Rehearsal dinners have evolved into full-blown events, but there's no need to stress out about planning your own. Here's how to organize a flawless one — effortlessly.
1. Decide Who's Hosting
Traditionally, the bride's parents paid for the wedding and the groom's parents took care of the rehearsal dinner. These days, anything goes. If both sets of parents are sharing the costs of the wedding, then perhaps you and your fiancé may want to pay for the rehearsal dinner.
2. Consider Casual
More and more couples are opting to keep the rehearsal dinner relaxed and low-key. Aside from ensuring that it won't upstage the more formal wedding, a casual rehearsal dinner will loosen up guests who are meeting for the first time. The dress code can come down a notch or more from the wedding attire. To encourage conversation among guests, you might consider open seating rather than assigned tables and buffet or family-style food service.
3. Choose a Fun Theme
A fun way kick off the wedding weekend is to incorporate a theme into your rehearsal dinner. You can build the party around your cultural background, for example (as in a colorful tapas-and-paella fiesta to reflect a bride's Spanish heritage), or play up the wedding's location (say, a wine-and-cheese-tasting party if there are some vineyards in the area). Here are a few more rehearsal-dinner themes:
Outdoor Barbecue: A grilled feast and a game of softball is an inexpensive, relaxed, and easy-to-prepare party for groups both large and small.
Seaside Clambake: Lobster and clams on the sand at sunset is a deliciously low-key and informal treat. Add a bonfire and s'mores for a sweet ending.
Sports Night: Baseball-stadium boxes are a fun party spot for all ages. Serve ballpark faves such as hot dogs and beer.
First-Date Celebration: Chances are, the place was romantic enough to inspire the two of you; let that same spirit infuse your dinner. Hold the party at the site of your first date and name tables after other spots that are meaningful to you.
Hoedown: A country-themed bash, complete with a square-dance caller, will keep guests entertained. Serve southern favorites like fried chicken and cornbread so guests can do-si-do the night away.
4. Pick a Perfect Spot
Hosting the party in a unique location can also give the celebration a different feel. Venues to consider: a bowling alley, a beer garden, or even a local park for a casual barbecue. Restaurants are a popular choice for good reason: The staff can handle every aspect of the evening, from cocktails to menu to music to flowers.
5. Create the Guest List
The rehearsal-dinner guest list typically includes close family members and anyone participating in the wedding ceremony (including the officiant), plus their spouses or dates. It's also considerate to invite your out-of-town guests to the festivities. However, if you end up with a long list of people to include, you can keep costs down by serving only cocktails and hors d'oeuvres or desserts as opposed to a full meal.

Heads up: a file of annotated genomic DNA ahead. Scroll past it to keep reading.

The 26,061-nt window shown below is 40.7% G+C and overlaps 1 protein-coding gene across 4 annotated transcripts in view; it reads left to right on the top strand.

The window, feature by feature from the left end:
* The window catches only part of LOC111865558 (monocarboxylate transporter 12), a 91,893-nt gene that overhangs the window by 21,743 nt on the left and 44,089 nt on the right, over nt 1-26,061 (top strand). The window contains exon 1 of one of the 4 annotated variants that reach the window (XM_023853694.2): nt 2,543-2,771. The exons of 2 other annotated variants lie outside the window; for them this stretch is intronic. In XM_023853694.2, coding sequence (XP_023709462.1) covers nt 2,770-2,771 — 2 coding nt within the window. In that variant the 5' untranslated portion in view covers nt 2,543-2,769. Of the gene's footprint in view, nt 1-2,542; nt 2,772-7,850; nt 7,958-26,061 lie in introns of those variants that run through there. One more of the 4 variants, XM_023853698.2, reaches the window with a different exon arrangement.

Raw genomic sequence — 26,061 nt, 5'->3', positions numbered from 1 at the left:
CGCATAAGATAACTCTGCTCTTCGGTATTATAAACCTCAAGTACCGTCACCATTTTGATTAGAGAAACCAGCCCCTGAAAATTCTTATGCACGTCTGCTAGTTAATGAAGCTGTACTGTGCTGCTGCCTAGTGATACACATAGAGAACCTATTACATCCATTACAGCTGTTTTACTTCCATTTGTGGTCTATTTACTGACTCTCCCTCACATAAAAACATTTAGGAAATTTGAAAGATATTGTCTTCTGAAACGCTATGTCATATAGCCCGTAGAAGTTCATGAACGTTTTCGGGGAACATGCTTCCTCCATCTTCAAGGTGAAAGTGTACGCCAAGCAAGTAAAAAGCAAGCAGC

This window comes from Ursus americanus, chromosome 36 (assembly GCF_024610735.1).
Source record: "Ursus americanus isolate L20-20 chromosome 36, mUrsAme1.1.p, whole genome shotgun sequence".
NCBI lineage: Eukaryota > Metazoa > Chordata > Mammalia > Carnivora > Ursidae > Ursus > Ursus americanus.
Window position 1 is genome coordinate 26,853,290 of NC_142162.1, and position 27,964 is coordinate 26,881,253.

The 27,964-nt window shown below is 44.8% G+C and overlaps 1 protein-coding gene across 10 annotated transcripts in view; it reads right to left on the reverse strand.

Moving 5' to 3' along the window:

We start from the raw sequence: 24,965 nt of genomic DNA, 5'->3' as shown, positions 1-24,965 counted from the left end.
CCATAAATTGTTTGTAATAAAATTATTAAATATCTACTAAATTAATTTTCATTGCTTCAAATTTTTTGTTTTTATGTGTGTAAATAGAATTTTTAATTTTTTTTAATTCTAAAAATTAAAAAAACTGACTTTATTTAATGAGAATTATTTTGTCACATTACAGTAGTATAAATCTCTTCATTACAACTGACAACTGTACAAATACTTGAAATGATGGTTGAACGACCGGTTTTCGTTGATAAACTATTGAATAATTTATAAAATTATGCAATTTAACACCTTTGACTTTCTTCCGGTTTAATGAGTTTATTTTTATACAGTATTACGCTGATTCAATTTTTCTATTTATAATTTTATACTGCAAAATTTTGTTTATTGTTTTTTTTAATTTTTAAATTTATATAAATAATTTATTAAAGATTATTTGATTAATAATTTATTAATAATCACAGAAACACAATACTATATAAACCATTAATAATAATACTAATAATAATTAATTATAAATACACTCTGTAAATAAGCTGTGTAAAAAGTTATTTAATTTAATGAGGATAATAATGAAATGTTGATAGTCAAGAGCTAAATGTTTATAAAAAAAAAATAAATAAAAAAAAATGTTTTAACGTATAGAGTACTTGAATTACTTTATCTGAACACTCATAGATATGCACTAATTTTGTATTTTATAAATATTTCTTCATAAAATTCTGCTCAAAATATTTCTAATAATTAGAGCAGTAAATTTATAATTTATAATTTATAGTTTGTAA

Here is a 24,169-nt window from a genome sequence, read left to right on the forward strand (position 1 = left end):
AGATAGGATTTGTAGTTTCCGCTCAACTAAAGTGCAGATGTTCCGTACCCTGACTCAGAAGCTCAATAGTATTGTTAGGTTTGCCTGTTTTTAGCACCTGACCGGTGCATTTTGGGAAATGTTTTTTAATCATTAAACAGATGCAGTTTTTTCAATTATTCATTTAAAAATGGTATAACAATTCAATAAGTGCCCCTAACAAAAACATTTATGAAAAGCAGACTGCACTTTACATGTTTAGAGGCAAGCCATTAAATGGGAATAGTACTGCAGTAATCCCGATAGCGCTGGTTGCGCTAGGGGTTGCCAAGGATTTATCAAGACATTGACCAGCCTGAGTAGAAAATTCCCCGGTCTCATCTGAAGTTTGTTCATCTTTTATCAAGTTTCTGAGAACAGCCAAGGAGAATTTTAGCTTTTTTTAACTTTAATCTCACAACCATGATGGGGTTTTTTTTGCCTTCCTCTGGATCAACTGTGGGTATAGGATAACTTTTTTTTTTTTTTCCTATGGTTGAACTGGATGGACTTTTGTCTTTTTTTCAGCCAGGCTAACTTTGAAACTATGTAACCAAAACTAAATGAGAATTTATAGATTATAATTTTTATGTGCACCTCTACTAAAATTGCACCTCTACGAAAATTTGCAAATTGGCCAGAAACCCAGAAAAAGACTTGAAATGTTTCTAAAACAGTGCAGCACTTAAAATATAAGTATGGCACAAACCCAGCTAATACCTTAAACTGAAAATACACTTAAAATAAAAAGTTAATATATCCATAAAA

6. Time It Right
The rehearsal dinner is traditionally held the night before the wedding, most often a Friday. Usually, the ceremony rehearsal begins around 5:30 p.m. (which gives wedding-party members enough time to get out of work and head to the venue) and typically lasts about 30 to 45 minutes. The dinner takes place immediately after the rehearsal, usually around 7 p.m. For a Sunday or holiday wedding, you have more options, and some couples decide to hold the rehearsal dinner two nights before the wedding so that everyone has more time to relax and recuperate before the big day. If most attendants won't be arriving until late on the eve of your wedding, a breakfast celebration the morning of the wedding is also acceptable.
7. Pass the Mic
It's customary for the host to welcome guests at the beginning of the party. But because the atmosphere at a rehearsal dinner tends to be relaxed, some guests may also want to get up and say a few words about you, so consider opening the floor. Don't be surprised if there's as much roasting as there is toasting — and take it all in good humor. You and your groom should also plan on making short speeches yourselves (either after the host does or just before the evening ends).
8. Give Gifts
The rehearsal dinner is also the traditional time to present gifts to members of the wedding party (especially if the gifts are items you'd like them to wear during the wedding), as well as to the parents, to thank them for their love, guidance, and support.
9. Friendly Reminders
Before the dinner comes to an end, take a moment to slip in any announcements about the wedding day. Double-check that everyone in the wedding party knows what items they're supposed to bring and when and where they're expected to arrive to get ready. If you have a larger audience, remind guests about any activities for them the next day, as well as pickup times and locations for transportation you've arranged to get them to and from the ceremony.